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An Audience Of Some

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Photo by Ken Williams
Robert Sandoval's drive through the lane gave Azusa Pacific a three-point cushion heading into the final minute, part of a 19-4 game-ending run.

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Published
January 3, 2012
By
Joe Reinsch
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AZUSA, Calif. -- The final Felix Event Center meeting between Azusa Pacific and Biola as Golden State Athletic rivals provided one of the great comebacks in the schools’ storied rivalry, as the NAIA’s No. 9-ranked Azusa Pacific rallied from a 12-point second-half deficit for a 66-60 win over the No. 15-ranked Eagles Tuesday night.

Too bad only a handful of people saw it in person.

A rivalry that consistently draws hordes of students from both schools when played at Azusa Pacific’s spacious 3,500-seat Felix Event Center instead attracted less than 1,000 to this year's first installment -- 879 to be exact -- with the GSAC scheduling its best-attended basketball rivalry at the conference's largest facility just two days after New Year's, a time when both schools are not in session for winter break. It was the final time the schools played each other at the Felix Event Center as GSAC rivals, as Azusa Pacific will become a member of the NCAA Div. II Pacific West Conference next season (2012-13).

What should have been one of the legendary tales of one of college basketball’s best rivalries instead became relegated to the footnotes, as the up-tempo Cougars eventually wore down the more deliberate Biola offense with a 19-4 run over the final 6:30 for the win.

“This game was a total dud in terms of the crowd and energy – by far the worst I’ve ever seen for this rivalry,” Cougar head coach Justin Leslie said. “Although both schools are on winter break, tonight’s crowd for this rivalry just wasn’t good enough. I think it’s unfortunate, and you would think the executive committee would have done something to protect this rivalry by having it happen with school in session. The number of people we’re able to draw and the media coverage for it are great for the whole conference. I think it was a missed opportunity not only for Azusa Pacific and Biola, but a missed opportunity for the GSAC, as well.”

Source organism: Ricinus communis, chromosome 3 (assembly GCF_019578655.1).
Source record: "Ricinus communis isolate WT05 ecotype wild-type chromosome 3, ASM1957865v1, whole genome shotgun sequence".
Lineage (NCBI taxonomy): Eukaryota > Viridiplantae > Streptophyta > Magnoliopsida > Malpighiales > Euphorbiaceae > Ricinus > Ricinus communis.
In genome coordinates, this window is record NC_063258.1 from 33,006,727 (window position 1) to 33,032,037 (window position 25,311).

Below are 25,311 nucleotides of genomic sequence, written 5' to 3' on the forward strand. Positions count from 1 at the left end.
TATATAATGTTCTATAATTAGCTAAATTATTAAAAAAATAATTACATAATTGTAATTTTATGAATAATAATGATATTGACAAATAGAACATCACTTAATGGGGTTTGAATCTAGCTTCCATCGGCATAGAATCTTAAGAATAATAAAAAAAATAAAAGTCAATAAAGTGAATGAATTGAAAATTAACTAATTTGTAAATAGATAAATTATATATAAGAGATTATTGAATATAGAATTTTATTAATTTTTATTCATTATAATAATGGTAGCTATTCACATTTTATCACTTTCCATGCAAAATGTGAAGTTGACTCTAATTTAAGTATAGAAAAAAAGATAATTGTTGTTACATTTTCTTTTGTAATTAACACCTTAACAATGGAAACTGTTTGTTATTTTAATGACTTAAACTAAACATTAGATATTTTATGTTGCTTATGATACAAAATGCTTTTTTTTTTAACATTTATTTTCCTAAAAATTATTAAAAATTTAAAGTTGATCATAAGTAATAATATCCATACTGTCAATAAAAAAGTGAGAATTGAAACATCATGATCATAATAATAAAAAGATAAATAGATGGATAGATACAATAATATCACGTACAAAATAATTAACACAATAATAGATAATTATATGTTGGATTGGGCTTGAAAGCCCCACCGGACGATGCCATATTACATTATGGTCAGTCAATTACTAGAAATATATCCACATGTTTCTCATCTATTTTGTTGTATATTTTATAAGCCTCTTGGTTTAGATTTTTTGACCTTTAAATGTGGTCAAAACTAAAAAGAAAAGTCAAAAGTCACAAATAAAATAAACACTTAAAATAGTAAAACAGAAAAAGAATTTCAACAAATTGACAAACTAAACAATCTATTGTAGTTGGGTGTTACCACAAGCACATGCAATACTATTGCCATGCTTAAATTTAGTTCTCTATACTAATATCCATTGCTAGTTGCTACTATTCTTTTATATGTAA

Senior G Marshall Johnson scored a game-high 15 points for Azusa Pacific, and his pull-up jumper from the left elbow started the game-deciding run with the first of 12 straight points, cutting Biola's lead to 56-49 before he later drilled a three-pointer that pulled the Cougars to within one, 56-55, with less than five minutes to play.

“A lot of our new guys haven’t played against Biola, and that sagging man defense they play is something you have to get used to,” Johnson said. “Some of your driving lanes aren’t there, and they give you different looks that make you seem like you’re open until they close out and contest your shot.”

Azusa Pacific took the lead for good on back-to-back buckets from junior F Tyler Monroe, whose left-handed layup with three minutes left gave the Cougars their first lead since midway through the first half. The next time down the floor, freshman point guard Robert Sandoval worked his way into the lane with the shot clock winding down for a lob to Monroe, who finished off the 12-point swing with a one-handed slam that pushed the lead to 59-56 with two minutes to play.

“With about eight minutes left, Robert just decided to take over,” Leslie said. “At halftime, I knew that if we were going to go down, we would go down with Robert making decisions and making plays. He didn’t shoot the ball as well tonight as he had been from long range, but getting six assists with no turnovers is what I call winning basketball.”

Sandoval then scored on a dribble drive into the paint, answering a pair of Davey Hopkins free throws with a minute and a half remaining to put the Cougars on top, 61-58. Kaimarr Price scored the last two of his game-high 23 points with 16.5 seconds left, putting back a missed three-pointer to cut Azusa Pacific's lead to 61-60, but Johnson drained two free throws after he was fouled on the ensuing inbounds play to push the lead back to 63-60.